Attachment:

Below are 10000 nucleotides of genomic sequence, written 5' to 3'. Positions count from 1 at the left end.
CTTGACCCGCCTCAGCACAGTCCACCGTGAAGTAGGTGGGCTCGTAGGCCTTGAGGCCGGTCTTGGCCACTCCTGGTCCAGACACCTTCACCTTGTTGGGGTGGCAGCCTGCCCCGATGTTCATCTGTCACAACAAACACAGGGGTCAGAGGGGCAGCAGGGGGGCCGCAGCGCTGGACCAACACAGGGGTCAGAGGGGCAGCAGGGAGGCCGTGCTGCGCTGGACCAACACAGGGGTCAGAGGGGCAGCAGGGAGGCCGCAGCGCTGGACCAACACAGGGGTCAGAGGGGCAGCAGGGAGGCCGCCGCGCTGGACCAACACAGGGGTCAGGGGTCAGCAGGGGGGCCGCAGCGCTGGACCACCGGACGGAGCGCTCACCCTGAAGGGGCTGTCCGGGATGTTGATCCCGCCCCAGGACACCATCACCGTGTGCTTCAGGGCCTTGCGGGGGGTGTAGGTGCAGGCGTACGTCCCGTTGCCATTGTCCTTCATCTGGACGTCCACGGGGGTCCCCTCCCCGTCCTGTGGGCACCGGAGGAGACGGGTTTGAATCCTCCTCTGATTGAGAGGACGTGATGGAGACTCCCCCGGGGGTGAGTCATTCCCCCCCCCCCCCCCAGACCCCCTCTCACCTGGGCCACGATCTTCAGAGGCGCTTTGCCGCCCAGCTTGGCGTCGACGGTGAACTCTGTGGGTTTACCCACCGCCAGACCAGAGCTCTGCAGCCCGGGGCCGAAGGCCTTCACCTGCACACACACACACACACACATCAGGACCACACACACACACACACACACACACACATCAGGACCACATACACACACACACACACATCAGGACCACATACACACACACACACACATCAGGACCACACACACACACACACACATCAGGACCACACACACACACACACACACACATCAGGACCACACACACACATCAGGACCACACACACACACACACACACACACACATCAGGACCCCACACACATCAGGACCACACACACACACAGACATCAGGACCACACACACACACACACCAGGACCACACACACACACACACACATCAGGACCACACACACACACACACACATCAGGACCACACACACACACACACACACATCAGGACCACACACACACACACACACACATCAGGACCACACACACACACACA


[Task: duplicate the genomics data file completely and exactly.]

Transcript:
Below are 10000 nucleotides of genomic sequence, written 5' to 3'. Positions count from 1 at the left end.
CTTGACCCGCCTCAGCACAGTCCACCGTGAAGTAGGTGGGCTCGTAGGCCTTGAGGCCGGTCTTGGCCACTCCTGGTCCAGACACCTTCACCTTGTTGGGGTGGCAGCCTGCCCCGATGTTCATCTGTCACAACAAACACAGGGGTCAGAGGGGCAGCAGGGGGGCCGCAGCGCTGGACCAACACAGGGGTCAGAGGGGCAGCAGGGAGGCCGTGCTGCGCTGGACCAACACAGGGGTCAGAGGGGCAGCAGGGAGGCCGCAGCGCTGGACCAACACAGGGGTCAGAGGGGCAGCAGGGAGGCCGCCGCGCTGGACCAACACAGGGGTCAGGGGTCAGCAGGGGGGCCGCAGCGCTGGACCACCGGACGGAGCGCTCACCCTGAAGGGGCTGTCCGGGATGTTGATCCCGCCCCAGGACACCATCACCGTGTGCTTCAGGGCCTTGCGGGGGGTGTAGGTGCAGGCGTACGTCCCGTTGCCATTGTCCTTCATCTGGACGTCCACGGGGGTCCCCTCCCCGTCCTGTGGGCACCGGAGGAGACGGGTTTGAATCCTCCTCTGATTGAGAGGACGTGATGGAGACTCCCCCGGGGGTGAGTCATTCCCCCCCCCCCCCCCAGACCCCCTCTCACCTGGGCCACGATCTTCAGAGGCGCTTTGCCGCCCAGCTTGGCGTCGACGGTGAACTCTGTGGGTTTACCCACCGCCAGACCAGAGCTCTGCAGCCCGGGGCCGAAGGCCTTCACCTGCACACACACACACACACACATCAGGACCACACACACACACACACACACACACACATCAGGACCACATACACACACACACACACATCAGGACCACATACACACACACACACACATCAGGACCACACACACACACACACACATCAGGACCACACACACACACACACACACACATCAGGACCACACACACACATCAGGACCACACACACACACACACACACACACACATCAGGACCCCACACACATCAGGACCACACACACACACAGACATCAGGACCACACACACACACACACCAGGACCACACACACACACACACACATCAGGACCACACACACACACACACACATCAGGACCACACACACACACACACACACATCAGGACCACACACACACACACACACACATCAGGACCACACACACACACACA